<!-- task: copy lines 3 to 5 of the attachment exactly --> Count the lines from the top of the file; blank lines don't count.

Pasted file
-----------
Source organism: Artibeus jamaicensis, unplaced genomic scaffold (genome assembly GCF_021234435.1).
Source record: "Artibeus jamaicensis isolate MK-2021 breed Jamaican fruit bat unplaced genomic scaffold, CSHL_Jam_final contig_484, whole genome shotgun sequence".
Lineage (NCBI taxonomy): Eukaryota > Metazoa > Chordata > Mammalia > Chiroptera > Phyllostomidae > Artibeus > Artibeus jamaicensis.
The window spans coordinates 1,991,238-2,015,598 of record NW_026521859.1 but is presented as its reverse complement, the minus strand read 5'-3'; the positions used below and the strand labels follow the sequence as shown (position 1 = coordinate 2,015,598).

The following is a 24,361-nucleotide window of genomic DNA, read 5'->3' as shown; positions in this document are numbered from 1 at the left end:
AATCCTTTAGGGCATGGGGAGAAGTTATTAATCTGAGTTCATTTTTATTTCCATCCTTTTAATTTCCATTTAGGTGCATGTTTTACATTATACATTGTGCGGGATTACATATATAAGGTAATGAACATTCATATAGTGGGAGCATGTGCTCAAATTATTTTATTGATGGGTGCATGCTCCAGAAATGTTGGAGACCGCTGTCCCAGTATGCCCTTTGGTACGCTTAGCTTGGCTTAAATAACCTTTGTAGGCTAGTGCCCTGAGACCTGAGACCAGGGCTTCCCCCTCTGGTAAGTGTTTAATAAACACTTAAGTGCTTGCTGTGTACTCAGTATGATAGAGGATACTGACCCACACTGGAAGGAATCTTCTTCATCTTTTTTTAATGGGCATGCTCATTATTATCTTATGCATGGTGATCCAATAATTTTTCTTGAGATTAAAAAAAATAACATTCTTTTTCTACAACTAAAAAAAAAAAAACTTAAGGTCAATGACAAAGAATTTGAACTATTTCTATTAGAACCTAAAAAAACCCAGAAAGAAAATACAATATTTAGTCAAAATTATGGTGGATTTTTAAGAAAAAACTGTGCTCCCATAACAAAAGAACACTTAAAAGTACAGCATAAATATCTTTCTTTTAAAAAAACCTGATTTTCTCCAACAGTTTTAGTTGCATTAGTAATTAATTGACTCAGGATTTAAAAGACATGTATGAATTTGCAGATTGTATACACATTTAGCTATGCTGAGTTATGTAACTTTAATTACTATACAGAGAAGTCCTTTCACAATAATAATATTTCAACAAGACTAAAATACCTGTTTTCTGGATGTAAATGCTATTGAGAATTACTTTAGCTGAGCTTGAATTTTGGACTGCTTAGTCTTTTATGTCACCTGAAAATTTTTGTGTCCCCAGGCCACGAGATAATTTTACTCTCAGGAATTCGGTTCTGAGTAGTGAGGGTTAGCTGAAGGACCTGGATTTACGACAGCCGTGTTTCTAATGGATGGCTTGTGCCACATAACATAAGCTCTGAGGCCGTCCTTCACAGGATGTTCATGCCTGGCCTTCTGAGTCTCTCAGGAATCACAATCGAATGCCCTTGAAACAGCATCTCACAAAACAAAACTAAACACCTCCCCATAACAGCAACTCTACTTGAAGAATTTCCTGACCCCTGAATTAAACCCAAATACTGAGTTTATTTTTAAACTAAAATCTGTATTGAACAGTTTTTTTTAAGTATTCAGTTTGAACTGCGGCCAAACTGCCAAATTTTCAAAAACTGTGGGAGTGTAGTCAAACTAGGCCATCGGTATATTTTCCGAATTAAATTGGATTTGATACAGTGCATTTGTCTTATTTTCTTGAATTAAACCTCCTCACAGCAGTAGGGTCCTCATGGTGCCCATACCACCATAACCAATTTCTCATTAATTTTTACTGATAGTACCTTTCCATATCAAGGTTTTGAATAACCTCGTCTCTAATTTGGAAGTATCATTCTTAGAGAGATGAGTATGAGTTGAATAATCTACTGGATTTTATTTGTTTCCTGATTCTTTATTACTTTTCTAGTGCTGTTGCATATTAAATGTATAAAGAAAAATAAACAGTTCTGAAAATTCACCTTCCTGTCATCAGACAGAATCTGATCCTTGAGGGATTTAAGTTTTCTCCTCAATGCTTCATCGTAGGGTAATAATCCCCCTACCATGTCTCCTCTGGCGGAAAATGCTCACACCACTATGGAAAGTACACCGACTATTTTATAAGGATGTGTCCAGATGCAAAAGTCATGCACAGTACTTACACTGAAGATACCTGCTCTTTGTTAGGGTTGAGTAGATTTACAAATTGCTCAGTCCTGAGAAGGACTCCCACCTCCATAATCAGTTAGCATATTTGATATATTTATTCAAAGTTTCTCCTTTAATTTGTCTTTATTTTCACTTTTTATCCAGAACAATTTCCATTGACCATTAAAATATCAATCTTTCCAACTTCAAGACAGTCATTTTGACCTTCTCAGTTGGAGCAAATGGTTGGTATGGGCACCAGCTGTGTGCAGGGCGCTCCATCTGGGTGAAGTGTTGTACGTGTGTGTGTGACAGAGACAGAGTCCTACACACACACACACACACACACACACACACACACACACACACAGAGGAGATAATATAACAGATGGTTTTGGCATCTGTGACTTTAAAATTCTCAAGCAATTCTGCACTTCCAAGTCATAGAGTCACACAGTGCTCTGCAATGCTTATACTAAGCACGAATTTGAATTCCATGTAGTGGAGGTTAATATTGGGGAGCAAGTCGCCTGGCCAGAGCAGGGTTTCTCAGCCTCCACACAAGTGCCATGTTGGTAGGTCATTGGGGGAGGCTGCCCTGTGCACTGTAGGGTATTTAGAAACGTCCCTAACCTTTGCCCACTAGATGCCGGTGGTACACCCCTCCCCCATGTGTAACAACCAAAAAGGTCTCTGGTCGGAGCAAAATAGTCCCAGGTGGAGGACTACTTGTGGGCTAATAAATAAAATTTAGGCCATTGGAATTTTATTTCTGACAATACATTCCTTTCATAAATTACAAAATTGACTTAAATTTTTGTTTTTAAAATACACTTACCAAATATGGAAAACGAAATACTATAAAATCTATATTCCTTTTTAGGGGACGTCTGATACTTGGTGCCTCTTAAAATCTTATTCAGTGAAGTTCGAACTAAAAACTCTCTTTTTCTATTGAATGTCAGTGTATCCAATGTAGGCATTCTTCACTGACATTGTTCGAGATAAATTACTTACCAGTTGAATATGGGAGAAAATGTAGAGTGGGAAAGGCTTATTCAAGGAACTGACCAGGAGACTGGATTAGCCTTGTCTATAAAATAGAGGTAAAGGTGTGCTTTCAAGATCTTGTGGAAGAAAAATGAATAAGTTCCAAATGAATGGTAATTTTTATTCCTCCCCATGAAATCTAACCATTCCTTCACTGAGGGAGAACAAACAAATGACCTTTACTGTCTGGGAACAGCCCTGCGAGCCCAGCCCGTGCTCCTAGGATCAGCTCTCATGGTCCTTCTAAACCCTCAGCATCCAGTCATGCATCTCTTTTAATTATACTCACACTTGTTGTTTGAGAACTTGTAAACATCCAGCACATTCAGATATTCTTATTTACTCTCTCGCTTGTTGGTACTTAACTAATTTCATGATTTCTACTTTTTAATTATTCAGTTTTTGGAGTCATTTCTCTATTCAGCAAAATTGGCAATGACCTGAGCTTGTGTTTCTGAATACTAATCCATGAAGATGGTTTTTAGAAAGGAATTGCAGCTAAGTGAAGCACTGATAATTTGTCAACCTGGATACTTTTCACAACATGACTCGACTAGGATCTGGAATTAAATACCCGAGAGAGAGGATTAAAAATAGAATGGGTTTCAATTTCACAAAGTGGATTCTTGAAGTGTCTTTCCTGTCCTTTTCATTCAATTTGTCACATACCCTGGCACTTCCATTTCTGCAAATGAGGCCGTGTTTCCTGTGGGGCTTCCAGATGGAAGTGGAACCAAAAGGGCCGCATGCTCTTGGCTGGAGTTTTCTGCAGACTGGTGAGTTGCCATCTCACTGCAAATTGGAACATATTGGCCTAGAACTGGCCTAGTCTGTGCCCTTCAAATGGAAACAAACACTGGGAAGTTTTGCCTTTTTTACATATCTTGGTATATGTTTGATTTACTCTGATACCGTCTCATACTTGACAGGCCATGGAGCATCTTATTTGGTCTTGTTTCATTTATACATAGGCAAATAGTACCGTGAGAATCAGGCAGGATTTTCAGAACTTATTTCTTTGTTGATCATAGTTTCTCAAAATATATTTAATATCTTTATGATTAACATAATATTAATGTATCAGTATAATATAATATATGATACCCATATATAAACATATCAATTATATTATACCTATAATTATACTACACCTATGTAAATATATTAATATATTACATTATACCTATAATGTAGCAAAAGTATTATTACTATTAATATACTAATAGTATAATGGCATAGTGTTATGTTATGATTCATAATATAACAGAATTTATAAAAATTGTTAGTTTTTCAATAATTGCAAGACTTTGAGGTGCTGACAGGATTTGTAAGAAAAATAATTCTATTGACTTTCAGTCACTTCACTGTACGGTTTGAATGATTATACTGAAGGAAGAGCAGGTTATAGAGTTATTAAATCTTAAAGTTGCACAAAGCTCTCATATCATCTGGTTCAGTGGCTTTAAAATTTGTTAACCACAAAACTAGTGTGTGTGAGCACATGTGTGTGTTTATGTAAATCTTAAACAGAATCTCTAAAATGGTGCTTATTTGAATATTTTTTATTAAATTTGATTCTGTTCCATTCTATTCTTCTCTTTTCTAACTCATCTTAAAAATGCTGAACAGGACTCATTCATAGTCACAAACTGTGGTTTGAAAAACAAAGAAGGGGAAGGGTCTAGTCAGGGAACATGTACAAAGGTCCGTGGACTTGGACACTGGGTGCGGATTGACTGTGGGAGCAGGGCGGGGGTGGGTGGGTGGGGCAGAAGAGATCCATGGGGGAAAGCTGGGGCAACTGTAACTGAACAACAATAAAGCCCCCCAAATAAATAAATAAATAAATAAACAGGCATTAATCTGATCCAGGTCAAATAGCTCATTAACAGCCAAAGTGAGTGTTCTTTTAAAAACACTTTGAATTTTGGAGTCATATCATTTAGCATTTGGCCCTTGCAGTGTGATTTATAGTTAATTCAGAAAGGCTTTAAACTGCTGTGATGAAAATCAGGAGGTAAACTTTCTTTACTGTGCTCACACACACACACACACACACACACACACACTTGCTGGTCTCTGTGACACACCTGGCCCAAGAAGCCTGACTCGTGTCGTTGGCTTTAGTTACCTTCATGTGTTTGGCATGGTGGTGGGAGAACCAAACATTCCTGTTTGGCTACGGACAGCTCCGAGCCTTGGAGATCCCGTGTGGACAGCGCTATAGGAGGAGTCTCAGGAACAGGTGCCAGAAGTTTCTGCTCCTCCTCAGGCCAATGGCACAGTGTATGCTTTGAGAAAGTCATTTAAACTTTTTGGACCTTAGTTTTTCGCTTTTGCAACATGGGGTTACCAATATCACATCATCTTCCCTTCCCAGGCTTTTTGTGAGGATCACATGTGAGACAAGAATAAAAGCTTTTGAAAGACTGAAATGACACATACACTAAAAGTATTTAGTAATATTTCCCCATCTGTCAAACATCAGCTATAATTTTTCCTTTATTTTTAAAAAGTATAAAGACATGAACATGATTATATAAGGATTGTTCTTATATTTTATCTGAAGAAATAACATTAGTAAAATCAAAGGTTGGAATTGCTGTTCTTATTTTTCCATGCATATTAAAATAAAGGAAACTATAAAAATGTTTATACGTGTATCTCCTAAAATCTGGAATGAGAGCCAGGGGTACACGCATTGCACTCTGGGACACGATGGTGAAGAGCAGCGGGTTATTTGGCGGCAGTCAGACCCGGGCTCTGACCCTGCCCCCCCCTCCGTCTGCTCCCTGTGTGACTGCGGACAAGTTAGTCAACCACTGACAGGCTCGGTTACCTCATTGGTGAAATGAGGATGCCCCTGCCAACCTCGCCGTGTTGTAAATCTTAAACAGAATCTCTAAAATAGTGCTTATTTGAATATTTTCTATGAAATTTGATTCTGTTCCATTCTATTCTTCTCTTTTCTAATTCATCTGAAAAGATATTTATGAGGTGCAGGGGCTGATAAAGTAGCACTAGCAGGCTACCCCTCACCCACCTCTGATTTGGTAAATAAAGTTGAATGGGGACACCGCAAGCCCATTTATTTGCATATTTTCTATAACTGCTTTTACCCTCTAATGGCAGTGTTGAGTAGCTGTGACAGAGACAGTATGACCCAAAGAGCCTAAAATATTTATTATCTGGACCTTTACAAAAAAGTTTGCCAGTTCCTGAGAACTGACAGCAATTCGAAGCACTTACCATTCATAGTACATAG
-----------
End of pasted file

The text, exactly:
Lineage (NCBI taxonomy): Eukaryota > Metazoa > Chordata > Mammalia > Chiroptera > Phyllostomidae > Artibeus > Artibeus jamaicensis.
The window spans coordinates 1,991,238-2,015,598 of record NW_026521859.1 but is presented as its reverse complement, the minus strand read 5'-3'; the positions used below and the strand labels follow the sequence as shown (position 1 = coordinate 2,015,598).

The following is a 24,361-nucleotide window of genomic DNA, read 5'->3' as shown; positions in this document are numbered from 1 at the left end: